4 Step Workouts for Higher Posture


How is your posture? The odds are not good. All that bowing wasn’t just a bad look; it also decreases athletic performance. “How we move in everyday life directly intersects with patterns in sport,” says Heidi Greenwood, certified strength and conditioning specialist.

Building strength and mobility in key areas (shoulders, hips, back) increases efficiency and can reduce the risk of injury in many activities. Reach for those benefits with this exercise, developed by Greenwood Outside. Perform each movement, then rest 30 to 60 seconds before moving on to the next. Once you’ve completed all four, rest one to three minutes, then repeat the circuit one or two times. Do this twice a week to see results.

T-Spine Mobility

(Illustration: Andrew Joyce)

How to do it: Lie on your back, with your knees bent and feet planted on the ground. Place a foam roller under your shoulder blades, keeping your tailbone on the ground. Clasp your hands behind your head, elbows wide. This is the starting position. Exhale as you push your shoulders toward the ground; try to touch your elbows to the floor. Hold for five seconds, then return to the starting position. That’s one representative. Do five.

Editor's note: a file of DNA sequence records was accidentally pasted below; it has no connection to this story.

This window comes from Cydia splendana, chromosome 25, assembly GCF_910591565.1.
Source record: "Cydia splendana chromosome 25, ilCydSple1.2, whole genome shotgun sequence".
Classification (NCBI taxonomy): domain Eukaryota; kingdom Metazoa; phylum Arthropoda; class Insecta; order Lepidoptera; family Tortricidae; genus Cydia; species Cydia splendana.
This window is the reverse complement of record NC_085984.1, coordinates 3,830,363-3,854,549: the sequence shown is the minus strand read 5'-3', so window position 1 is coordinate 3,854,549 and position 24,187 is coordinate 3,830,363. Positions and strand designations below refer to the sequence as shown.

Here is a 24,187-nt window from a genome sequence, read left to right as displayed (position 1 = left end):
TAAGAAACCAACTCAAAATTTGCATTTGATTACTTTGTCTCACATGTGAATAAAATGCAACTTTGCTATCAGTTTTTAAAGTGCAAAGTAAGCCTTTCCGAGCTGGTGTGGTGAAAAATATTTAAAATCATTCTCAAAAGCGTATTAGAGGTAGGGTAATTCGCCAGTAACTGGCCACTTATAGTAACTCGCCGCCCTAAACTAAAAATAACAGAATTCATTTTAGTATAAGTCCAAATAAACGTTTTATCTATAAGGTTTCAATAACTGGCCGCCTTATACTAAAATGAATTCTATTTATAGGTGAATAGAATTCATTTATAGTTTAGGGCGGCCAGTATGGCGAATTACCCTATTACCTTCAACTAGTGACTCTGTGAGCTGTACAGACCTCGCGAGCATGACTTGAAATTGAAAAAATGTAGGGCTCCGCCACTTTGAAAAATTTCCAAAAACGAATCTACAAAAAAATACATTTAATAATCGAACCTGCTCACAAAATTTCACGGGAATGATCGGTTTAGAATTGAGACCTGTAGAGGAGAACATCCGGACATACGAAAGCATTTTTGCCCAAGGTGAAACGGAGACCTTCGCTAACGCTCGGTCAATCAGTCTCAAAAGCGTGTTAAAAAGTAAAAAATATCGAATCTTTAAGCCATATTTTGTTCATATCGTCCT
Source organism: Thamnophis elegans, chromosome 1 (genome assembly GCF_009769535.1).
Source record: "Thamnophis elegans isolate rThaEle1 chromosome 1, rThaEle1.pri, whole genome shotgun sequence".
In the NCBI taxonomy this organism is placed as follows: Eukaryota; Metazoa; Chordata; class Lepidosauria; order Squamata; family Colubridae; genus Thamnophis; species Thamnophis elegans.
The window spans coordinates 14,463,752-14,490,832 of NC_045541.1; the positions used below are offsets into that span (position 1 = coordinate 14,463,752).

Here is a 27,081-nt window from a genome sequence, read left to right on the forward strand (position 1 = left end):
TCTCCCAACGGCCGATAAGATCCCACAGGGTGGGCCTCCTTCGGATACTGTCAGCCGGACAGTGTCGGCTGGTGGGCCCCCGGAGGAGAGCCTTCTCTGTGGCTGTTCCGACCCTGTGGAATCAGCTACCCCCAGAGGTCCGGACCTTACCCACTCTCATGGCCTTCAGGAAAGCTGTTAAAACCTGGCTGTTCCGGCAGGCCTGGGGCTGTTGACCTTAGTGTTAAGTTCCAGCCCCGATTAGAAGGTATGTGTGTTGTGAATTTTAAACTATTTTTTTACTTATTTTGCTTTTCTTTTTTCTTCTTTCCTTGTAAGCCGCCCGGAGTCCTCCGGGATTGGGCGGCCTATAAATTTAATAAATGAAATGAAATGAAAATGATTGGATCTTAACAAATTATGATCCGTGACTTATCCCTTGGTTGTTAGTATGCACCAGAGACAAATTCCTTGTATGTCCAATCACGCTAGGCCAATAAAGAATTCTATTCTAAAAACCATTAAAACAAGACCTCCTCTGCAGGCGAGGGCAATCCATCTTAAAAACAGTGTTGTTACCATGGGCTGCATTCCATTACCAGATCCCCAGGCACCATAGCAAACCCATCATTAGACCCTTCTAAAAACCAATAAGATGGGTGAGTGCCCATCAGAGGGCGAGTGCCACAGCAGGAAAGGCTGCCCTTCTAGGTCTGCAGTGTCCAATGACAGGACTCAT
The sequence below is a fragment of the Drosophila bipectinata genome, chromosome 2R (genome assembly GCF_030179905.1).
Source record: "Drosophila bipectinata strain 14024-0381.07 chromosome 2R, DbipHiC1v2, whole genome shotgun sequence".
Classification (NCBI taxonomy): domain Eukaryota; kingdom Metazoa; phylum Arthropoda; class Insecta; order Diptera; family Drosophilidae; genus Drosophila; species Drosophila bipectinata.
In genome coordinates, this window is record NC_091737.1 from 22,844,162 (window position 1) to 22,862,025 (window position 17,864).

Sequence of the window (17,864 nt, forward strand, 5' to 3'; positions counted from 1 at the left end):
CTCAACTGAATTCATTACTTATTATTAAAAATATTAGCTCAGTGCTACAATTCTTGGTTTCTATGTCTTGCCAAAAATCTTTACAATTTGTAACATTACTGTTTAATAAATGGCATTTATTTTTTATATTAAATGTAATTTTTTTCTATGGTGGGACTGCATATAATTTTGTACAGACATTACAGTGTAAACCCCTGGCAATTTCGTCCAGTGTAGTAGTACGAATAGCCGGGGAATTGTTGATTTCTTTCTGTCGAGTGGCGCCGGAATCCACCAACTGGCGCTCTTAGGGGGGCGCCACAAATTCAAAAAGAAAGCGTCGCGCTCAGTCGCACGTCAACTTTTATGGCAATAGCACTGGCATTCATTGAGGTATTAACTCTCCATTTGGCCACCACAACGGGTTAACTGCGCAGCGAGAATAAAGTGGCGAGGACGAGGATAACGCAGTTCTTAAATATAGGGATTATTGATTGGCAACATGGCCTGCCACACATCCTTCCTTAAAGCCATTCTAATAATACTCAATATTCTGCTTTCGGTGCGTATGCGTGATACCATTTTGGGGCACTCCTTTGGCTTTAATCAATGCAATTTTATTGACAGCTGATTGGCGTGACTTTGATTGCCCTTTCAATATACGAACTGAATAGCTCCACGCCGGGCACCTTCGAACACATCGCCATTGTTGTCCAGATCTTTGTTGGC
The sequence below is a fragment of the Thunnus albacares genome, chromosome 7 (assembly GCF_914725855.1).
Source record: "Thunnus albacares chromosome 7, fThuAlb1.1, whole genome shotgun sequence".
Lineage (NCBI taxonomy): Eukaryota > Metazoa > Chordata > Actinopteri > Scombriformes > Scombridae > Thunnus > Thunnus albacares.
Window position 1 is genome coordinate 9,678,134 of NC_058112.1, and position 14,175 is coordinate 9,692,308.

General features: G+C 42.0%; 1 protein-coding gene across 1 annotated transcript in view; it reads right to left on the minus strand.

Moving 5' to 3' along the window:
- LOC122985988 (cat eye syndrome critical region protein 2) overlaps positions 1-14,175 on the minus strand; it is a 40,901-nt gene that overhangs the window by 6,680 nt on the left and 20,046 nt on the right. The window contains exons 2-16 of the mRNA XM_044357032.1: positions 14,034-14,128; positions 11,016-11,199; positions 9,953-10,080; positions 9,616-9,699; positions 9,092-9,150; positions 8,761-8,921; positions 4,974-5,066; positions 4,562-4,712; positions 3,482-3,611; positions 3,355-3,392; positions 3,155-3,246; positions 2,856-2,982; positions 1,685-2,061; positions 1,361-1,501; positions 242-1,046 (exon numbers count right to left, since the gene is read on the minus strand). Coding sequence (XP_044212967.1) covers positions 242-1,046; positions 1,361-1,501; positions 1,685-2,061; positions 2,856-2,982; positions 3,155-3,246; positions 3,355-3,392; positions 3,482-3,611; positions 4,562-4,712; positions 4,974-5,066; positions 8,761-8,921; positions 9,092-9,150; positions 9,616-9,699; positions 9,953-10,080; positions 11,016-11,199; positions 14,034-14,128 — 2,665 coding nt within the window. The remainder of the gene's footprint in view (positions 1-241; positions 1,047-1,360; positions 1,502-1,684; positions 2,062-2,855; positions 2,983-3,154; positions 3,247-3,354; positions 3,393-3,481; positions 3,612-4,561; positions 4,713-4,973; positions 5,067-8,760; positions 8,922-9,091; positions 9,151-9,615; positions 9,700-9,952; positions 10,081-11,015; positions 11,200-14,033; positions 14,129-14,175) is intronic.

Why: Improves upper back mobility.

Top Squat Squat

(Illustration: Andrew Joyce)

How to do it: Stand straight, your feet in line with your hips. Hold the broom above your head so your arms form a wide V shape. Pinch your shoulder blades together, then slowly bend your knees into a squat. Pause for a moment when your thighs are parallel to the floor, then push through your heels and slowly return to a standing position. That’s one representative. Do eight.

Why: Improves shoulder and hip mobility.

Cobra Press-Up

(Illustration: Andrew Joyce)

How to do it: Lie on your stomach, with your palms on the ground, arms slightly wider than shoulders, and elbows bent and pointing outward. Inhale, then exhale and press through your palms to straighten your arms as much as you can. Relax your glutes as you press. Hold for five to ten seconds, then release. That’s one representative. Do eight.

Why: Lengthens the spine and hip flexors.

Split-Squat Row

(Illustration: Andrew Joyce)

How to do it: There are three parts to this move—do ten reps each, with a few breaks in between. Start by wrapping a handled resistance band around a hip-high anchor point. Grab the handle and step back far enough that you feel the tension in the rope. From here, lower into a split-squat position: legs bent to 90 degrees, one leg in front of your body and the other behind. Maintain this position for each movement. First, hold the handle with your thumb pointing up and your knuckle facing out. Extend your arms out in front of you, then slowly pull the handles to your hips, elbows close to your body. Next, form a 45-degree angle with your elbows as you pull the handle at chest level. Finally, keep your palms down, forming a 90-degree angle with your elbows as you pull the handles to shoulder level.

Why: Strengthens the extensor muscles of the shoulder blades, core and legs.

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